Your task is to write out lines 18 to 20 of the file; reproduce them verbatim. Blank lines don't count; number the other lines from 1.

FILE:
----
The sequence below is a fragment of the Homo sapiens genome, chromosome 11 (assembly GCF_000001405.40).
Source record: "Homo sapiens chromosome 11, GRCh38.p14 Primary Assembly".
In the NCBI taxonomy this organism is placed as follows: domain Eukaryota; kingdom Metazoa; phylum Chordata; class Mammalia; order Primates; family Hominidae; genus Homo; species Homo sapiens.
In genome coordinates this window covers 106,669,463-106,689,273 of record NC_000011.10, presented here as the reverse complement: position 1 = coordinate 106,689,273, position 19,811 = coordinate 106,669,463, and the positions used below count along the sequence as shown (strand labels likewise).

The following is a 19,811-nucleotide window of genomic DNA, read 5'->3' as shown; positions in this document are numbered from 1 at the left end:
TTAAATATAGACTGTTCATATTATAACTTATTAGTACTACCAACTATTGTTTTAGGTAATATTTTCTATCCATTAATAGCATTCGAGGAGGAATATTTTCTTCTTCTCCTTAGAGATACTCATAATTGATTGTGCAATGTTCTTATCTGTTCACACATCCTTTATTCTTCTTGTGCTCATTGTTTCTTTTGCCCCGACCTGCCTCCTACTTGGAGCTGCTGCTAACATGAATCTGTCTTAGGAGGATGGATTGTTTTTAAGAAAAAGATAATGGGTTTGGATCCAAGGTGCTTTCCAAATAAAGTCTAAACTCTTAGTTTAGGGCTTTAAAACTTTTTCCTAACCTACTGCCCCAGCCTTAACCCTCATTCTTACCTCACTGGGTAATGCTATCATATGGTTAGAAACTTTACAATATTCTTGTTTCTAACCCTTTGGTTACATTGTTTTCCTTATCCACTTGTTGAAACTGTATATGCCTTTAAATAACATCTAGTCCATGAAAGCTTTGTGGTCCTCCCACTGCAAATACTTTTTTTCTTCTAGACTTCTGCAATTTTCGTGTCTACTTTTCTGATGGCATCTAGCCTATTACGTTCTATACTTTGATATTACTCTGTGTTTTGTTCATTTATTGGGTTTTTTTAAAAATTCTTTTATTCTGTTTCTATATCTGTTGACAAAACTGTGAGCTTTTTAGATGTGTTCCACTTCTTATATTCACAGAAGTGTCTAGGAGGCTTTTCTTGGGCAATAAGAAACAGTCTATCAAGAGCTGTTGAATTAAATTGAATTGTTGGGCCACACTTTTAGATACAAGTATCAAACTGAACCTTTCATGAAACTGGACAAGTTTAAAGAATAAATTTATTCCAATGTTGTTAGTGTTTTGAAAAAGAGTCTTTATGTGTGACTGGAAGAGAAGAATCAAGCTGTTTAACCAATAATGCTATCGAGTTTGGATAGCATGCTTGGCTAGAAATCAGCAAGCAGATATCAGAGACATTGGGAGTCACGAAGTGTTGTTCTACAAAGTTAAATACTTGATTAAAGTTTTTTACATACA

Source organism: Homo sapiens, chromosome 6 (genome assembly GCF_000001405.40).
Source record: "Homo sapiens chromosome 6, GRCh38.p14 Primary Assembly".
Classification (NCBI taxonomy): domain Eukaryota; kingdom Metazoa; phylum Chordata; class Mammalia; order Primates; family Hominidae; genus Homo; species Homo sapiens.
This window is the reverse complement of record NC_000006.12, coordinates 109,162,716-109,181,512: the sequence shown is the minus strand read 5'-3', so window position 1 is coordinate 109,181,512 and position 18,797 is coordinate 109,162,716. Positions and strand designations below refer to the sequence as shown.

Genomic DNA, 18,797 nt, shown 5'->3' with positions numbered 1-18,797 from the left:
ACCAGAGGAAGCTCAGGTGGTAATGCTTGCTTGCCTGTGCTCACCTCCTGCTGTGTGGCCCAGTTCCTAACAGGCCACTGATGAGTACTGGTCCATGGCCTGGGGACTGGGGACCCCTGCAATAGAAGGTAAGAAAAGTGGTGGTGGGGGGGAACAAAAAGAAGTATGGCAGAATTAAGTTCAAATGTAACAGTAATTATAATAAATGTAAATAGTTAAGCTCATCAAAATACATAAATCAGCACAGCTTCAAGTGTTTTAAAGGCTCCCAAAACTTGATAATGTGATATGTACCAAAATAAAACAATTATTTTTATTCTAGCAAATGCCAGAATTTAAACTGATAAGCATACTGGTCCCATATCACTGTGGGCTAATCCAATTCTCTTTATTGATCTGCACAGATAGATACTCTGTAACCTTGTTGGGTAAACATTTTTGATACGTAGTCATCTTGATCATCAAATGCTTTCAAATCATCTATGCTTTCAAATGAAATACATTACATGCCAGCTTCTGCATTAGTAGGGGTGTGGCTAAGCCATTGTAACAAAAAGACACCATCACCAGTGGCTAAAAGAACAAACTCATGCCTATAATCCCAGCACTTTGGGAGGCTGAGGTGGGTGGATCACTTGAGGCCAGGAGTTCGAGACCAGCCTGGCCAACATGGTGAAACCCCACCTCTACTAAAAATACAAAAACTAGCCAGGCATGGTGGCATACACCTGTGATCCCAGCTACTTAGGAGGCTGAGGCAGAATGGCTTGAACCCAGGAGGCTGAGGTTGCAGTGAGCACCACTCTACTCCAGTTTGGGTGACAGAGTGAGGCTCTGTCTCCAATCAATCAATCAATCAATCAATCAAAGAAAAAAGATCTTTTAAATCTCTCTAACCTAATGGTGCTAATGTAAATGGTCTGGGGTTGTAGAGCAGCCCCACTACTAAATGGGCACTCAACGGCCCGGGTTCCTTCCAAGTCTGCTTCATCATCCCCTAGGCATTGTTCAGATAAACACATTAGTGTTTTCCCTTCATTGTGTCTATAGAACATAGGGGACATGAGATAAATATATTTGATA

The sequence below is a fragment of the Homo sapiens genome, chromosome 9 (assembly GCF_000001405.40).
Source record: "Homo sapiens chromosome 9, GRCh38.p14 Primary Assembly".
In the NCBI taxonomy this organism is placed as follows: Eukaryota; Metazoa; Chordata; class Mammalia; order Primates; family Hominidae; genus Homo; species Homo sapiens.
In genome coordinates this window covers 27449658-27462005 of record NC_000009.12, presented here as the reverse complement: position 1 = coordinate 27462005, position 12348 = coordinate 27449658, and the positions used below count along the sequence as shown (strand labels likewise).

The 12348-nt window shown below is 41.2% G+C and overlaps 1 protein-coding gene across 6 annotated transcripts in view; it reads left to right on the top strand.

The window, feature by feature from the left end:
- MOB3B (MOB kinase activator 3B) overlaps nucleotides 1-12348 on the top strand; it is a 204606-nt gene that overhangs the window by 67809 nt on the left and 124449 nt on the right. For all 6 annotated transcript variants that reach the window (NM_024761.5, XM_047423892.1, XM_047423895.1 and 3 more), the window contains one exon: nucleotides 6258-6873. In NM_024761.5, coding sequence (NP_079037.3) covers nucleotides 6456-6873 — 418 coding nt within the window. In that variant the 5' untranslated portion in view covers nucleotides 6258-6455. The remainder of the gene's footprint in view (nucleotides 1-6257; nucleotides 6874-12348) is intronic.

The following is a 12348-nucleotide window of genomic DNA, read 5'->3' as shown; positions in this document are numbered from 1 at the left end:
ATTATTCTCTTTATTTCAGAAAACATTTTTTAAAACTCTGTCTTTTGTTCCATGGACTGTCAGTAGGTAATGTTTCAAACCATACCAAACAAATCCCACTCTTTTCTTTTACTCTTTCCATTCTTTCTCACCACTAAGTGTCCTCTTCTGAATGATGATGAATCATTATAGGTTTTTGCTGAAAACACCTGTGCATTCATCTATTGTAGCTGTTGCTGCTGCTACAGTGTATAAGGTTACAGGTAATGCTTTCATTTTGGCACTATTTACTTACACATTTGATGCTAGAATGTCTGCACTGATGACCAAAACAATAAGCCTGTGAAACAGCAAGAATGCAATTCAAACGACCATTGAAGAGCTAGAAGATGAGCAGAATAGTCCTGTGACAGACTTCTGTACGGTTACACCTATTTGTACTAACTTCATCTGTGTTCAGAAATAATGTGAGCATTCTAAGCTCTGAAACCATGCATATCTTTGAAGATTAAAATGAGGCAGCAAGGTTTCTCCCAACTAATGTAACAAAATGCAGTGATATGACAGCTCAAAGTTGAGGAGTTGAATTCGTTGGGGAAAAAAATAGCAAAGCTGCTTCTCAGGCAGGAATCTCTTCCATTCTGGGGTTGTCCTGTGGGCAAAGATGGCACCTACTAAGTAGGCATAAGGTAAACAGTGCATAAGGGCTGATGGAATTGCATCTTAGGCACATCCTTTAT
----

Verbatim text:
The window, feature by feature from the left end:
- MOB3B (MOB kinase activator 3B) overlaps nucleotides 1-12348 on the top strand; it is a 204606-nt gene that overhangs the window by 67809 nt on the left and 124449 nt on the right. For all 6 annotated transcript variants that reach the window (NM_024761.5, XM_047423892.1, XM_047423895.1 and 3 more), the window contains one exon: nucleotides 6258-6873. In NM_024761.5, coding sequence (NP_079037.3) covers nucleotides 6456-6873 — 418 coding nt within the window. In that variant the 5' untranslated portion in view covers nucleotides 6258-6455. The remainder of the gene's footprint in view (nucleotides 1-6257; nucleotides 6874-12348) is intronic.

The following is a 12348-nucleotide window of genomic DNA, read 5'->3' as shown; positions in this document are numbered from 1 at the left end: